One last soak in our beloved tub and we headed out of Volcano down to Hilo. The sun was shining brilliantly as we came into town, and we decided to try to find the Mehana Brewery, since my driving guide said they had a gift shop (we try to buy a pint glass for any brewery we visit) and after a certain amount of wandering through the Hilo industrial area we found it. No brewpub, just a big warehouse full of brewing equipment, and a tiny gift shop hidden away in the corner. It was only 10 am, but the extremely nice older Asian lady running the place insisted we taste a few of their beers. Twist our arms…
Afterwards we headed into downtown Hilo, parked and walked around a bit. It’s not very glamorous, but there were some nice galleries and cool-looking snack shops, plus we found the famed Hilo Farmer’s Market – it was an off day, but there were still a dozen vendors selling papaya, flowers, jewelry, bananas, all kinds of things. I wish we could have seen it on a regular market day.
Before we left town I decided I needed an ice cream. Our guidebook directed us to an unlikely-looking counter inside a decrepit empty building, where we got a scoop of fantastically good Tropical Dreams white chocolate-ginger ice cream. While we were doing that, it started to rain. Really hard. Then it stopped. Then it rained again…welcome to Hilo, I guess!
We drove out of town in another blinding downpour, and turned onto a short “scenic drive” stretch of the Old Mamalahoa Highway. My god, it was scenic, even in the rain. Masses of tropical plants surrounding the road, mossy one-lane bridges, glimpses of the ocean – wonderful. We pulled over several times, especially after the rain stopped again and the sun came out. Onomea Bay, near the Botanical Garden, was a real jaw-dropper. I had hoped to visit the garden as well, but we didn’t think we had time, so we continued on.
Just up the road was another guidebook recommendation: the What’s Shakin’ smoothie shack. We pushed our way in amongst all the other tourists (not a local hangout, I’m guessing) and ordered the fish wrap special and a papaya smoothie.
Much to our surprise, both were delicious. Especially the wrap, which I truly think was one of the best I’ve ever had – it was stuffed with ono, avocado, cucumber, tomato and some sort of special sauce that dripped everywhere. Tasty.
Moving right along, we continued up the coast. We visited ‘Akaka Falls (beautiful, plus the extra thrill of wondering if your car is getting broken into while you’re on the trail), the Laupahoehoe Point overlook, and the Waipi’o Valley overlook. We drove through many gulches and saw lots of sugarcane and sweeping ocean views. But as we came back through Honoka’a and turned back onto the highway, we saw our next destination: Tex Drive In, home of the (theoretically) best malasadas on the island.
In case you don’t know (I didn’t) a malasada is a Portuguese doughnut, sometimes filled, served hot and dusted with sugar. I had heard that Tex sometimes has chocolate or papaya-filled ones, but the day we went they had plain and vanilla, so we got one of each. It took approximately forever to place our order, but once we had our doughnuts we went and parked at the edge of the lot overlooking the ocean and a small specimen garden attached to a neighboring nursery, and proceeded to get powdered sugar and vanilla creme all over ourselves and the rental car. Tasty, but a definite gutbomb.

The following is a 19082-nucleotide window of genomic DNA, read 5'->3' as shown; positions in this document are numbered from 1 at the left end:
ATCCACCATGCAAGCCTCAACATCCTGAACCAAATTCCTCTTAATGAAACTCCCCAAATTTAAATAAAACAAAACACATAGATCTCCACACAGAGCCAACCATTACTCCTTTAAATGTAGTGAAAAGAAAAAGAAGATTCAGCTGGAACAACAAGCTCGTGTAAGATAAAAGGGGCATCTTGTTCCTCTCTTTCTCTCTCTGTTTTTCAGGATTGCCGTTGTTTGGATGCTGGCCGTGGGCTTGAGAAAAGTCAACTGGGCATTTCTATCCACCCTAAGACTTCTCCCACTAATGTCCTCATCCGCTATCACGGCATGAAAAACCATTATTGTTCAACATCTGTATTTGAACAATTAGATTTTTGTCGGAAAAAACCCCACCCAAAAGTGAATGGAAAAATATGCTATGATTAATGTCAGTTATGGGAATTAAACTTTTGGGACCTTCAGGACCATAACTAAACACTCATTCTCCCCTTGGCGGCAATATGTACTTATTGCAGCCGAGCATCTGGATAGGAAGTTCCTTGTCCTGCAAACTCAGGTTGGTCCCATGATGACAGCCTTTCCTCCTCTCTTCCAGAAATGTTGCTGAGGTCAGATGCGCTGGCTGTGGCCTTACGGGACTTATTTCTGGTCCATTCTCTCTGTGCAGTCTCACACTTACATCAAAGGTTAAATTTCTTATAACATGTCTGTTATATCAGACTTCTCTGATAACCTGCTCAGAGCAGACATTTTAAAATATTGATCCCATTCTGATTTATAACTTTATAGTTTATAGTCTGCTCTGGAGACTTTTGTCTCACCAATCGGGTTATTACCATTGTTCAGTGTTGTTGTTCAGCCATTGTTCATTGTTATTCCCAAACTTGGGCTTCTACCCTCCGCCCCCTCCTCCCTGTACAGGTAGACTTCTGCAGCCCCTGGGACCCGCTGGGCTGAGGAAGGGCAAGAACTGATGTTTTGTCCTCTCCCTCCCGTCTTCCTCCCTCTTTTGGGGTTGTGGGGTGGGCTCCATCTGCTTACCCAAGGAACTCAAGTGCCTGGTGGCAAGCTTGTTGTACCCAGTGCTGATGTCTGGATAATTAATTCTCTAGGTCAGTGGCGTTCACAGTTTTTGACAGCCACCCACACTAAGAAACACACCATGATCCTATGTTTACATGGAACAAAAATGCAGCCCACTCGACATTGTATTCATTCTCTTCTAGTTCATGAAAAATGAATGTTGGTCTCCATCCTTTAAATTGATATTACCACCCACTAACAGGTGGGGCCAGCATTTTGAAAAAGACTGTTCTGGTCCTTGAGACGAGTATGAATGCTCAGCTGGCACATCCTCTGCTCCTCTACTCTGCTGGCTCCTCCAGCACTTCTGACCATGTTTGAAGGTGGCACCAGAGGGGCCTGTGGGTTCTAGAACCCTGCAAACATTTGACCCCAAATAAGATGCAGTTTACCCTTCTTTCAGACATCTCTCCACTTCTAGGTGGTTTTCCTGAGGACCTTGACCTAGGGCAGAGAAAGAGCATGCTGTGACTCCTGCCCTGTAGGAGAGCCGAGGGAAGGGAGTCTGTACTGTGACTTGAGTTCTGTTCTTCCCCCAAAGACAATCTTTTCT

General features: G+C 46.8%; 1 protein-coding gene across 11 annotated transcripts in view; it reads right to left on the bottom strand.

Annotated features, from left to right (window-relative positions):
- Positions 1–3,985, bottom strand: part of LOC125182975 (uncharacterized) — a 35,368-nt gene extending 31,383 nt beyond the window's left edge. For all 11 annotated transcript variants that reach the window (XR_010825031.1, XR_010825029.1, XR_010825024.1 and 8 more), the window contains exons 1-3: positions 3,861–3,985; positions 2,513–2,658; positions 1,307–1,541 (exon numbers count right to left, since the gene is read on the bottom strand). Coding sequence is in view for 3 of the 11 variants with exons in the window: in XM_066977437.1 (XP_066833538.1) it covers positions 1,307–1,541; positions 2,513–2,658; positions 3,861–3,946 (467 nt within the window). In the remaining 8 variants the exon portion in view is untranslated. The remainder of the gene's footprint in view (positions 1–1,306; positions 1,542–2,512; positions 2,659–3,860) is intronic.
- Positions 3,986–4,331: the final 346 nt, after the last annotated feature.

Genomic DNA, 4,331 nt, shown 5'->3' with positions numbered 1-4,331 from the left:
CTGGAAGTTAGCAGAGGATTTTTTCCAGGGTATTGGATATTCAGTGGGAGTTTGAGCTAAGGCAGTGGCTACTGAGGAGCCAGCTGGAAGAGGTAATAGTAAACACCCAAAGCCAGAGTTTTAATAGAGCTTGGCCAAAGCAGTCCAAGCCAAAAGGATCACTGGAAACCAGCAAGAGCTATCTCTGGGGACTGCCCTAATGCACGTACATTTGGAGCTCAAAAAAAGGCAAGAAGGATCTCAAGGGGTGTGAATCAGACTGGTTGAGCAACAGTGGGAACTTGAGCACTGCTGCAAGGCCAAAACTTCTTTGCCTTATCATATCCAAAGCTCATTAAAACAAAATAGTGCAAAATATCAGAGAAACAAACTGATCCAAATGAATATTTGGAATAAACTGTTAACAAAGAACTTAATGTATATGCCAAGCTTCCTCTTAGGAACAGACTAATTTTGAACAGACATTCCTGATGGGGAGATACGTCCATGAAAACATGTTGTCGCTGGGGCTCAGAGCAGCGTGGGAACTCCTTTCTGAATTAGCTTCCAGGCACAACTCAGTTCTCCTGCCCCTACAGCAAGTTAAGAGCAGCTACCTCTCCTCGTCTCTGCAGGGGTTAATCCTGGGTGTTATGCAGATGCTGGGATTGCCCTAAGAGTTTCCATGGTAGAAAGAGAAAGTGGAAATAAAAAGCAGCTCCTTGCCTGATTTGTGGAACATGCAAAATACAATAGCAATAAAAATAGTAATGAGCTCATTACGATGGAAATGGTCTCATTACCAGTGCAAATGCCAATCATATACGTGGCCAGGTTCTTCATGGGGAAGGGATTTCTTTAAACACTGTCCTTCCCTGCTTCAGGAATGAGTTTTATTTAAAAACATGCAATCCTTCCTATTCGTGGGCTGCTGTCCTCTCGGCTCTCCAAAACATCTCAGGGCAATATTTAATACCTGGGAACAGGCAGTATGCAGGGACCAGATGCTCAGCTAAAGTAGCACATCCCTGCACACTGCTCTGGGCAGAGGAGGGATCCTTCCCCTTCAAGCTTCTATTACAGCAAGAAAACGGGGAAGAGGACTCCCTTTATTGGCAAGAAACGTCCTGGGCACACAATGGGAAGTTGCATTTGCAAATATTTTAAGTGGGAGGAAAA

After that we just kept driving to Kona. We went through Waimea, goggled at all the cinder cones at the base of Mauna Kea and the very visible observatories at the top, then watched as the endless yellow grass and lava gave way to flowering gardens and palms as we reached the flanks of Mount Hualalai. We found our B&B, checked in, and headed down to Kailua Town to act touristy.
Kailua’s not all that attractive a town (especially with the vog so thick up the mountain) except for Ali’i Drive, which is unabashedly adorable and kitschy. We wandered the boardwalk and poked around in shops, then stopped at the first oceanside bar we saw (the Kona Canoe Club) to watch the surf and drink cheap, weak margaritas.
For dinner we fulfilled another of our main obligations: the Kona Brewing Company. We’ve been able to buy a few of their beers in our supermarket at home, but I was looking forward to trying something new. We ended up sitting inside, where all the rowdy locals seemed to be, instead of the resorty, romantic patio. We got a couple of beers that we hadn’t seen before, their Castaway IPA and the Lavaman Red, and a “Pepperoni Ali’i” pizza smothered in peperoncini. Kona Brewing’s pizzas get dissed a lot on review sites, but I thought this one was great, very spicy with a decent crust.
It was a long day, but we survived it all somehow!
2 thoughts on “on the Big Island: from Hilo to Kona”
Aloha, thank you for the wonderful pictures and your story. I want to move to Hilo from northern Minnesota and I very much enjoyed your site. Mahalo, rich
Northern Minnesota? I don’t blame you for wanting to move to Hilo 🙂
Thanks for reading, and good luck!